Book Review: Ooh-Aah: The Bob Booker Story
Ooh-Aah: The Bob Booker Story
by Greville Waterman
Published by Bennion Kearny
In academic history books of recent years, the tendency has been to move the story away from a concentration on the machinations of Kings, Queens and politicians and to attempt to understand the past by shining a light on the experiences of ordinary people. Hence, the experiences of a seaman in the Royal Navy in World War II or a crofter in eighteenth century France are of equal importance to that of Winston Churchill or Louis XVI.
Similarly, in football, while tales of Alfredo Di Stefano, Michel Platini and David Beckham continue to stir the soul, one might expect to learn just as much about the development of the sport from an account of the life and times of long-serving Auxerre manager Guy Roux, Southampton legend Terry Paine or Norwegian midfielder Øyvind Leonhardsen.
As footballing everymen go, there are few as workaday as Bob Booker. A classic utility man of self-proclaimed mediocre talents but always in display of 110% effort, Booker’s playing career span fifteen years between 1978 and 1993, all of it at Brentford and Sheffield United bar a short spell at Barnet where he failed to make a competitive appearance.
That in itself surprised me. I had envisioned Booker as very much a 1990s mainstay. The knowledge that he started out at Griffin Park way back in the 1970s was news to me and on examination, his modest number of career appearances are probably the reason for that – Booker often found himself left out in the cold at his various clubs, sometimes due to injury but more often due to his unfailing cheeriness and commitment making him an easy man to leave out.
Greville Waterman, author of two titanic overviews of recent Brentford league seasons, does a great job of recounting Booker’s career and manages skilfully to tease out this idea of the ordinary player as an exemplar for an age – at times Booker seems to be a kind of sporting Forrest Gump, present at many of the main events of the era and crossing paths with nearly everyone in football throughout his time in the game. As Waterman states at one point, what seems to be coincidence is actually the norm.
For instance few people would be in a better position to tell you first-hand accounts about soccer’s hard men. Booker was in the same Brentford side as Ron ‘Chopper’ Harris, was later joined by the fearsome Terry Hurlock and had played for the same Hertfordshire team as Vinnie Jones while growing up. Those names will give you a taste of the number of anecdotes that the book possesses and that’s another of the book’s strengths – Booker’s reminiscences are unlikely to garner headlines so he and the additional impressive list of interviewees Waterman managed to invite to pass comment – Steve Coppell, Frank McLintock, Dave Bassett, Dick Knight and Harris among them – make for a fascinating read for anyone whose earlier footballing memories spanned these years.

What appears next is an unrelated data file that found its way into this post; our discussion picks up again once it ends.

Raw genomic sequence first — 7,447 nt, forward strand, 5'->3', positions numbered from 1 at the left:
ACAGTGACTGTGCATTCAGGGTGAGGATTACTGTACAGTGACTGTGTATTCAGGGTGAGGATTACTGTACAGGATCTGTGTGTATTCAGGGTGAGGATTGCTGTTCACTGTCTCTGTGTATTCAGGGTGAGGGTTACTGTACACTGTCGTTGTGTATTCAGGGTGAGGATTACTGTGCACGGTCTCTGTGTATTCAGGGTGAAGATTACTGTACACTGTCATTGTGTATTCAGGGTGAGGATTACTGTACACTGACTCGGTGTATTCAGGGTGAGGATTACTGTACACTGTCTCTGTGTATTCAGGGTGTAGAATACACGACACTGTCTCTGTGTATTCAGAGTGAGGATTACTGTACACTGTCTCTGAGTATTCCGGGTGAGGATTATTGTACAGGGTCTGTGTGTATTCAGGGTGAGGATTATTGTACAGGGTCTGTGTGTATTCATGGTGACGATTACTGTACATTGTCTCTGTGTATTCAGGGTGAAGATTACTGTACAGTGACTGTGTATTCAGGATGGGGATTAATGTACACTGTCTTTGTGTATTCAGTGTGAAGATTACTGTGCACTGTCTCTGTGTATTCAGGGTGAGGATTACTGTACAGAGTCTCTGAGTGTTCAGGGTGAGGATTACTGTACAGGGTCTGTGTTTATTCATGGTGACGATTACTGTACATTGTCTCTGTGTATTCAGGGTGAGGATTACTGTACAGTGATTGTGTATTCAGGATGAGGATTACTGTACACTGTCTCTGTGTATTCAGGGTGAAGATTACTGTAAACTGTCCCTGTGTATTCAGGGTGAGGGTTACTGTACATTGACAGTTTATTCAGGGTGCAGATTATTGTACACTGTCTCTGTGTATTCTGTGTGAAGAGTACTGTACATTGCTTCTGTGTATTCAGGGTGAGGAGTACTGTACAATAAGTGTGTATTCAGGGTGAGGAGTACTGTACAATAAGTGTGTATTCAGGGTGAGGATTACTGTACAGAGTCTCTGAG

After bumbling along in frankly unremarkable fashion for a decade at Griffin Park, Booker was surprisingly thrust into the limelight when Bassett signed him for Sheffield United following an injury to Simon Webster. Two promotions later and the Watford lad was pinching himself and playing in the top flight – and doing well too. The Blades’ style was, to put it mildly, no nonsense and this suited Booker down to the ground – I find it hard to come across his name without thinking of that doyen of Sheffield commentators Alan Biggs expounding in honeyed tones.
After a second stint in west London was curtailed by injury and a jaw-droppingly callous jettisoning from the club by David Webb, the same man is described as hiring him back onto the coaching staff before Booker went on to display incredible powers of survival as assistant boss at Brighton – a period again garlanded with promotions and many a tale of the dressing room as well as several household names of managers. It’s to Waterman, a Brentford fanatic’s credit, that he is as compelling in describing his subject’s times at other clubs as he is in telling of Booker’s times at Griffin Park.
Younger readers might scratch their heads at all this – and this is yet another tome that underlines how much the game has moved on tactically and socially. Booker never made serious money and is now a driving instructor while even a few seconds of legendary 1990 fly on the wall documentary United will make one realise how much banter ruled the roost back then – to an even greater degree than it does now. In all though, Booker is a canny choice to shine a light on.